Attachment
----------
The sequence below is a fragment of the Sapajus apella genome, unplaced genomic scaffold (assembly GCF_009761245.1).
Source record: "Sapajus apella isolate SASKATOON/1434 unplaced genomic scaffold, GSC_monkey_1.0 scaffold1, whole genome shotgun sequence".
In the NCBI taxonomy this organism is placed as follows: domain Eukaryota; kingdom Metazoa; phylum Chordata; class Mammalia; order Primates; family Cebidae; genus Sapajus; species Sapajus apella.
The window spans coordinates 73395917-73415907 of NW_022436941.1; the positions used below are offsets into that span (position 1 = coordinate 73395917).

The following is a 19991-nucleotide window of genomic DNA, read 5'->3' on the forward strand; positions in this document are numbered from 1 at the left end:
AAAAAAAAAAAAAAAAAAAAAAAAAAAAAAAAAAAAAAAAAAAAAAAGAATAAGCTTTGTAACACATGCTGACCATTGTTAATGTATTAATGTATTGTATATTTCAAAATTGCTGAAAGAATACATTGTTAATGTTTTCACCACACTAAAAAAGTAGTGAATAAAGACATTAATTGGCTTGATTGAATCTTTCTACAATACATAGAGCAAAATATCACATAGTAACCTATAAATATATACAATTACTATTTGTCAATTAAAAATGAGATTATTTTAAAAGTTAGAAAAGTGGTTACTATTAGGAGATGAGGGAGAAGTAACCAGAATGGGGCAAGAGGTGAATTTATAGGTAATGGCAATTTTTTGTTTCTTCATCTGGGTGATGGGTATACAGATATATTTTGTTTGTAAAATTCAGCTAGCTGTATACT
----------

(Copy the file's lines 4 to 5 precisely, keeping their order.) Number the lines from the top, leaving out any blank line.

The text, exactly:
The window spans coordinates 73395917-73415907 of NW_022436941.1; the positions used below are offsets into that span (position 1 = coordinate 73395917).

The following is a 19991-nucleotide window of genomic DNA, read 5'->3' on the forward strand; positions in this document are numbered from 1 at the left end: